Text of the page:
Apr 24, 2013

Write Your Own Story

No one can tell your story better than you

The above statement is a truism I have come to embrace, and probably need to have it engraved for my desk as a daily reminder. This doesn’t apply only to novelists, bloggers, and radio show hosts it applies to all of us. I find this to be especially true for groups doing work that often goes unnoticed.

If I could get a pair of shoes for every time I hear the following or some variation of, Imelda Marcos would have nothing on me:

“What has the women’s movement in Zambia done over the last 20 or so years?” 
“The problem with you women is that you don’t support one another.”

These statements are often said with such disdain, the speakers are often patting themselves on their backs for backing you into a corner. “Yeah, I got you now!”

It usually gets my hackles up because it’s all prefaced on incorrect stereotypes that have become the accepted narrative. I’ve had to take a few steps back and ask why. Honestly, the biggest problem I see is the inability of the women’s movement and feminists to take command of the narrative and share their side.

It’s too easy to look at the low representation of women in Parliament and attribute it to lack of ambition or voters often preferring male candidates without confronting head-on the barriers that still exist. The Zambia National Women’s Lobby (ZNWL) and Non-Government Coordinating Council (NGOCC) continue to work tirelessly to get more women involved in public office. This includes training, mentorship, fundraising, sensitisation campaigns to change negative perceptions about women in politics and applying pressure to political parties to nominate more women candidates to contest seats.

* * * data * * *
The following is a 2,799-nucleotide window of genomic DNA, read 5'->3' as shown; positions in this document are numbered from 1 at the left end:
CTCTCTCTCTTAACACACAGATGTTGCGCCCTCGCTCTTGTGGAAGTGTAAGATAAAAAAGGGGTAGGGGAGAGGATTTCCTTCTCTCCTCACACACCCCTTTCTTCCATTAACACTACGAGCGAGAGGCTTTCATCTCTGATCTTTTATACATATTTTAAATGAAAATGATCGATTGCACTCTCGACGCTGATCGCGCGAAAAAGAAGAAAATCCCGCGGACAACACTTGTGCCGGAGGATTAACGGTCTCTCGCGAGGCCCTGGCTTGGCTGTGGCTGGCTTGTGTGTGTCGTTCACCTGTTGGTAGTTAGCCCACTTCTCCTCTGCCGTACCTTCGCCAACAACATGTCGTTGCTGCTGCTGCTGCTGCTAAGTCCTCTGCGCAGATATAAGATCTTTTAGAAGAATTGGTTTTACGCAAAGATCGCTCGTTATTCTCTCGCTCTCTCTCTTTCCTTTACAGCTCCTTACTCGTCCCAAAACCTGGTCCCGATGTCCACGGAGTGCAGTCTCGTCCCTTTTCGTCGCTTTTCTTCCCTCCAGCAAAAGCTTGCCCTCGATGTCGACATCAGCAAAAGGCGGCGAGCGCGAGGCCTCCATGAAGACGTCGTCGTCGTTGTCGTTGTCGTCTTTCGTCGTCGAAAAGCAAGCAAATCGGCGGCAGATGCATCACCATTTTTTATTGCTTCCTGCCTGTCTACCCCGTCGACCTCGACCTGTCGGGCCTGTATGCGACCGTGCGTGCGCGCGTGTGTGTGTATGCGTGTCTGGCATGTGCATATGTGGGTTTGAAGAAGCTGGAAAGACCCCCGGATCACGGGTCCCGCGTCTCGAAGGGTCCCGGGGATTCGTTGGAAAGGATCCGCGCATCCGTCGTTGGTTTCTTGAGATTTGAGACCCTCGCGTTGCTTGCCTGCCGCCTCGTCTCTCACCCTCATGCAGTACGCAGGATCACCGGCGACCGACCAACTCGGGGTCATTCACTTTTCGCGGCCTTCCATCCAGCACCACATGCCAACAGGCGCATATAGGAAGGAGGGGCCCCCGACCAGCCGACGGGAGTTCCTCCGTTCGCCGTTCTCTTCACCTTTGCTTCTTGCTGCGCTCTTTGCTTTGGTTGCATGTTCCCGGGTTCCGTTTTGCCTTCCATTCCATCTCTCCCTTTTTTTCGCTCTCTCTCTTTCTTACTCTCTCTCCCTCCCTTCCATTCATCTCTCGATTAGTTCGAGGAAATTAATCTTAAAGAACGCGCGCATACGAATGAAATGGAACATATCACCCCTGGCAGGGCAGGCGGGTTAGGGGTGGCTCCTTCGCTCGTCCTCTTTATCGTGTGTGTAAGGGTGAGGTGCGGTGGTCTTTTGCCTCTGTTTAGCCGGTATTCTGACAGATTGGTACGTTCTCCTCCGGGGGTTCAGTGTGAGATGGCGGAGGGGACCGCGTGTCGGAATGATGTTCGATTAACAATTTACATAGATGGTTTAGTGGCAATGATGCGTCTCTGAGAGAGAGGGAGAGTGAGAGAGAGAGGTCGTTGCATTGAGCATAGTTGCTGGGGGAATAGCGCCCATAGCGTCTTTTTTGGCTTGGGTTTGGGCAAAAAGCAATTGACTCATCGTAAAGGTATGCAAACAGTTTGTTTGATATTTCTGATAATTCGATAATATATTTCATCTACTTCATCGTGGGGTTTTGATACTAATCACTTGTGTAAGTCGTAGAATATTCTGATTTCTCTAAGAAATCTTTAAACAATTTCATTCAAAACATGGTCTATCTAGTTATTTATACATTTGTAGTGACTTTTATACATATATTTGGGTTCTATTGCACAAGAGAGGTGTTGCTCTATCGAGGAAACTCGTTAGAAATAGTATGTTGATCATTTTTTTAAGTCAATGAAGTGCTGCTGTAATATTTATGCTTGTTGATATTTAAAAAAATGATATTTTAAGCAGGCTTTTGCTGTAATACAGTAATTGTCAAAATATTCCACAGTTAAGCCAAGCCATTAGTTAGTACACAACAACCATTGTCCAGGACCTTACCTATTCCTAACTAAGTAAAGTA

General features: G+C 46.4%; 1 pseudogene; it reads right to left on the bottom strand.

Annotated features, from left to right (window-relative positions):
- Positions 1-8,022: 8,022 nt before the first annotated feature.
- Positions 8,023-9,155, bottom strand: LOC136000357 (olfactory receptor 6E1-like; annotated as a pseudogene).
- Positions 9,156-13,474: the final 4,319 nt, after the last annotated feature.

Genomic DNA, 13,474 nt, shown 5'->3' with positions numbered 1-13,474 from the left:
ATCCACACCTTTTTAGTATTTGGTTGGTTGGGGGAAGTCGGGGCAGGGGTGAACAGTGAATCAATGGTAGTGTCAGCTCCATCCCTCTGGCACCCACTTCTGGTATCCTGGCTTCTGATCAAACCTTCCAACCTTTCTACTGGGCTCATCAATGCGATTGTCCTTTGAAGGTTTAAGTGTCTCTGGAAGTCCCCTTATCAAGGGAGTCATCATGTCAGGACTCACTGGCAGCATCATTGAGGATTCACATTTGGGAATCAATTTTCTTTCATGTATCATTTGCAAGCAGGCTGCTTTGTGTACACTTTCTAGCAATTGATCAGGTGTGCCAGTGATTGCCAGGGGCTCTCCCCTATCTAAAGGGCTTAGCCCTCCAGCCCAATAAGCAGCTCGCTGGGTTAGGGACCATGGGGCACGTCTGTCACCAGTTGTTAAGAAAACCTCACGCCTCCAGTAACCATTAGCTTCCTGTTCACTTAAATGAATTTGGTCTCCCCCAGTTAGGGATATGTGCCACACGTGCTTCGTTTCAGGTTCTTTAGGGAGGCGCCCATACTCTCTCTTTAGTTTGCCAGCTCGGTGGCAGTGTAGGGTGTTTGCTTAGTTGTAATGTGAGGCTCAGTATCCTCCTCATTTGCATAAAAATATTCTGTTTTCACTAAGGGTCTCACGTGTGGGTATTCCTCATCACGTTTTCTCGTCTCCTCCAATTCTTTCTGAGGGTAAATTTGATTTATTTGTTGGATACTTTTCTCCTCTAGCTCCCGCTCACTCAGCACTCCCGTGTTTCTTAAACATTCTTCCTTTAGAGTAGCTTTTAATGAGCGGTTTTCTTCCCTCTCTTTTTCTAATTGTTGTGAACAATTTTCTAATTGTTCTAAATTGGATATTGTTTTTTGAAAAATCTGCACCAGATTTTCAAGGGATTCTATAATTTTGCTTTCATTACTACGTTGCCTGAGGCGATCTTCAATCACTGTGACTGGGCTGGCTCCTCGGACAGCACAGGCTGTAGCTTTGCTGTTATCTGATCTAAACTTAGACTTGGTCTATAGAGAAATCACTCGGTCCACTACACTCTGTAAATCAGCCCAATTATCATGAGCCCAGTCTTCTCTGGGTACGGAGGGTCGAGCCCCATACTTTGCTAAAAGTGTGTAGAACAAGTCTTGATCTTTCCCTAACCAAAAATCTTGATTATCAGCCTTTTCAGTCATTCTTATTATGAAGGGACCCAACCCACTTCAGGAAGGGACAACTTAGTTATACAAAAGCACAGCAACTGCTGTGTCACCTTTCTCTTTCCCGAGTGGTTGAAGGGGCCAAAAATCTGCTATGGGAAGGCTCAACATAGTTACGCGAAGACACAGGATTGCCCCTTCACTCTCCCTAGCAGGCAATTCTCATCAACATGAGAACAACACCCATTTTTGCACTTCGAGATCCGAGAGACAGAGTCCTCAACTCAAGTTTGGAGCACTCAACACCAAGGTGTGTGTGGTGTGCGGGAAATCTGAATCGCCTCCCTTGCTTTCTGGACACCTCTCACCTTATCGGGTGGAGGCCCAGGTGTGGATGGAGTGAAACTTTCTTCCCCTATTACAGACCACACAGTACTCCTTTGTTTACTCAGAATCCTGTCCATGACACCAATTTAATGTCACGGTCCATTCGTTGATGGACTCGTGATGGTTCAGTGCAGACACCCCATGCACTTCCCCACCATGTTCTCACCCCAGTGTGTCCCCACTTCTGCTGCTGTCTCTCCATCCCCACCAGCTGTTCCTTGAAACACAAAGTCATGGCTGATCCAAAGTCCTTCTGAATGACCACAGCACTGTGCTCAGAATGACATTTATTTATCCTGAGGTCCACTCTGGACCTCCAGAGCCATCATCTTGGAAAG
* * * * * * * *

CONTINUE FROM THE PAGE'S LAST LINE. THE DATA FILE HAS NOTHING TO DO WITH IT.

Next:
When the issue of institutional barriers within political parties is raised the comeback is often “men are better campaigners and thus viable candidates.” And this is an accepted truth and the onus yet again falls on those trying to break through – just try harder and stop complaining about the good ole boys network.

So, here is what I propose. We need to make use of any and all platform and fora to share track records of what has been done, what’s in the works, what remains to be done, barriers faced and knocked down, etc. Time to control the narrative and stop being silent warriors who have earned the ugly moniker of “only heard from on March 8 when there’s free lunch and t-shirts.”

We can learn from the countless volunteers who tromp into our country routinely, digging wells, teaching bible stories to kids, building churches and so forth. Have you seen the number of dedicated websites, videos and newsletters trumpeting their work and asking for support from well-wishers? That’s what we need. It is time to set aside the false humility drilled into us from birth and take a page out of a proven playbook. Own your story!


Very well written.I agree with your thoughts!your last paragraph resonates loudly!its time.

Thanks Twaambo. This is a lesson that just keeps getting reinforced for me. Write, write, write.

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